The battle was joined, and the druids and their protectors were moving. Abdael gestured and called out, and massive sphere of darkness settled over the center of the field, engulfing half a dozen of their enemies. Screams came out of the darkness, and horrible sucking slurping sounds.
Thirty feet away, Ireena turned to gape. "What... What...?"
Abdael motioned towards the figure that was even now bearing down on her with an upraised blade, and she turned back to slip the attack and counter. Abdael moved on, one portion of his mind holding the hungry darkness in place even as his shadow-blade slid out of his hand and he approached another druid.
* * *
Later, as they unrolled their blankets on the floor of the borrowed room at the winery, Ireena looked over at him. "So what in the nine hells was that? That... thing you did during the battle?"
Abdael looked relieved. "It's called Hunger of Hadar. It's a spell. It's something warlocks can learn."
Ireena looked him over for a long moment. "...And you are a warlock. I keep thinking of you as a swordsman, but you really aren't, are you?"
"No." Abdael shook his head for emphasis. "I mean, I am, but it's not like being an arcane knight or a ranger or... any of the sorts of armsmen who use spells. This is what I am." He let his shadow slide out into a sword, then dismissed it and let it become a whip. "This is something I carry inside me, because of a bargain an ancestor made." He looked down at the uncoiled length of blackness, then withdrew it.
"A bargain," Ireena said, and stopped. Then: "A bargain with what?"
"I don't know. My mother doesn't have this, nor did hers, nor did hers. But it's been part of me since about the time I learned to walk; maybe before. Whatever my ancestor bargained with, and whatever this is that it gave me, it comes to whom it chooses. My parents had to pay a diviner to determine what was happening to me and why."
"I had no idea." Ireena fell silent.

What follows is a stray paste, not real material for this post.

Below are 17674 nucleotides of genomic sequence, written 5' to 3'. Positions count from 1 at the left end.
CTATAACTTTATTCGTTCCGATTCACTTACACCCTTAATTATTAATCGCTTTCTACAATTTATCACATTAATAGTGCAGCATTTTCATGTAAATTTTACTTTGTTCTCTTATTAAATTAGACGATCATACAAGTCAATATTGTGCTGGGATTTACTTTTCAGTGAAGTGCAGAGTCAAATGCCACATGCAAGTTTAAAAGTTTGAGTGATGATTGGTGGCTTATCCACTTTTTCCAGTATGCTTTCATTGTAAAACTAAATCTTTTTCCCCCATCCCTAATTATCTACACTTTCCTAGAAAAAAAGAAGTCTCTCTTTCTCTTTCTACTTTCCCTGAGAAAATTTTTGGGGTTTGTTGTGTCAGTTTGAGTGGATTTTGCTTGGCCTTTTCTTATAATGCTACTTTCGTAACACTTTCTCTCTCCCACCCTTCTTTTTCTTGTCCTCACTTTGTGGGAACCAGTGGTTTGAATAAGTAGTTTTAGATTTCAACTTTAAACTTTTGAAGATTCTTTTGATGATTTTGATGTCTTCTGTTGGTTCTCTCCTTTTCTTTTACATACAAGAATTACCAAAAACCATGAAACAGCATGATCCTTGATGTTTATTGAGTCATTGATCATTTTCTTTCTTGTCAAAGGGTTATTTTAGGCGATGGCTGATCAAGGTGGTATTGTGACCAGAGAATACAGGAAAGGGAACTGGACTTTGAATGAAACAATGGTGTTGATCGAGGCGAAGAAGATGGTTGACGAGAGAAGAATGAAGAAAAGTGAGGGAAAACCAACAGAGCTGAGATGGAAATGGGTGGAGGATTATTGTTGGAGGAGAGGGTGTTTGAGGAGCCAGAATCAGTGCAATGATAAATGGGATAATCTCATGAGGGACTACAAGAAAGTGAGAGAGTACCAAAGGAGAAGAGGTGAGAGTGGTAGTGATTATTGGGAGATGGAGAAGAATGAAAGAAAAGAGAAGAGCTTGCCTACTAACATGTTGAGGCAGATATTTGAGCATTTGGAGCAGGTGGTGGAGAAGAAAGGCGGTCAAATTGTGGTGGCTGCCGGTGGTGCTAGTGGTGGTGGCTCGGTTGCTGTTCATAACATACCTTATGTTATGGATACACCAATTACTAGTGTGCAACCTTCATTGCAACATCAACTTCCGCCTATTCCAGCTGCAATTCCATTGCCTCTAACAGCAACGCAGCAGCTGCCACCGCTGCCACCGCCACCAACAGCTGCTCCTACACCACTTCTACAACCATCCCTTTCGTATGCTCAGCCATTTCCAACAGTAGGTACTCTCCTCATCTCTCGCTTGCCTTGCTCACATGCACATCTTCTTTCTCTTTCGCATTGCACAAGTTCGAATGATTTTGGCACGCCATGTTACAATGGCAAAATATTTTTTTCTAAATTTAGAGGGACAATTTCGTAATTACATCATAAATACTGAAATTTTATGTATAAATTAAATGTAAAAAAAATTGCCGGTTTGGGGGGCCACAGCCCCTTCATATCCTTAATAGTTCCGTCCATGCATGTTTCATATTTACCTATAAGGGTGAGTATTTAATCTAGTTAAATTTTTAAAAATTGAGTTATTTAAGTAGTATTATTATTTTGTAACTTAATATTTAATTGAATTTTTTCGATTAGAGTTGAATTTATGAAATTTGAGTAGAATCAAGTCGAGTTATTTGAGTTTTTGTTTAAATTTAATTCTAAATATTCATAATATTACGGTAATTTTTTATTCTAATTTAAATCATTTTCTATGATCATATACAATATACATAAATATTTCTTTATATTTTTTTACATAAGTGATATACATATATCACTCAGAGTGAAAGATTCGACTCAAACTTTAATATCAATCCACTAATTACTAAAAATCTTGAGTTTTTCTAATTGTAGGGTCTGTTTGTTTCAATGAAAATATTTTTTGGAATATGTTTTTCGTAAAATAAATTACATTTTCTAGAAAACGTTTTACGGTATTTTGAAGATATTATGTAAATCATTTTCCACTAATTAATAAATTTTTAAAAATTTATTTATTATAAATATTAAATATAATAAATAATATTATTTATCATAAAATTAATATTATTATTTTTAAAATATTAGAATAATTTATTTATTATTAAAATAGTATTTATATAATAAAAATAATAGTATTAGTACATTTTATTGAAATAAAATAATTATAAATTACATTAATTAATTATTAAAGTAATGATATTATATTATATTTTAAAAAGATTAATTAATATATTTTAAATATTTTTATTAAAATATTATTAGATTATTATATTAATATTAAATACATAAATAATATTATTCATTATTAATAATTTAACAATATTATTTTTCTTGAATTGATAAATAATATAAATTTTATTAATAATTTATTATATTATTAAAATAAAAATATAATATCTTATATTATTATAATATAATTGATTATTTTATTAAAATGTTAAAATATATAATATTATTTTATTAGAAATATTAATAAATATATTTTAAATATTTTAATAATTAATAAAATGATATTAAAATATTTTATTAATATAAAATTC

"Well," said Abdael, "it's not something I talk about much. There doesn't seem to be much point, since there's no changing it. And everything has happened so fast here, there never seemed a good time to bring it up."
Ireena loosed a gutteral exhalation. "True. Weeks in that house, with Strahd's servants clawing at the walls every night, and then you and your friends showed up and took me along with you. Has it been a week? Two?"
"Something like that." Abdael had lost track of the time. It seemed as if he'd known Ireena all his life; it seemed as if he'd barely met her. "But if you feel... about me... what I might feel about you, well..." He drew a deep breath. "This is something you should know, and this is something you should have time to think about."
Ireena blinked. "That seems... more than fair." She shook her head. "I'll think about it, I promise. It was just... a shock."
Abdael coughed. "Sorry. As a warlock I think I'm supposed to be all dark and spooky and threatening, but I'm really not."
"Except when you are."
He nodded. "Except when I am, and then it seems to take people by surprise."
"It was definitely a surprise," said Ireena. "But you're still you, you're just a you who can do things like that. I'll need to think about that."
Abdael nodded and settled back on his blankets. "I'll be here."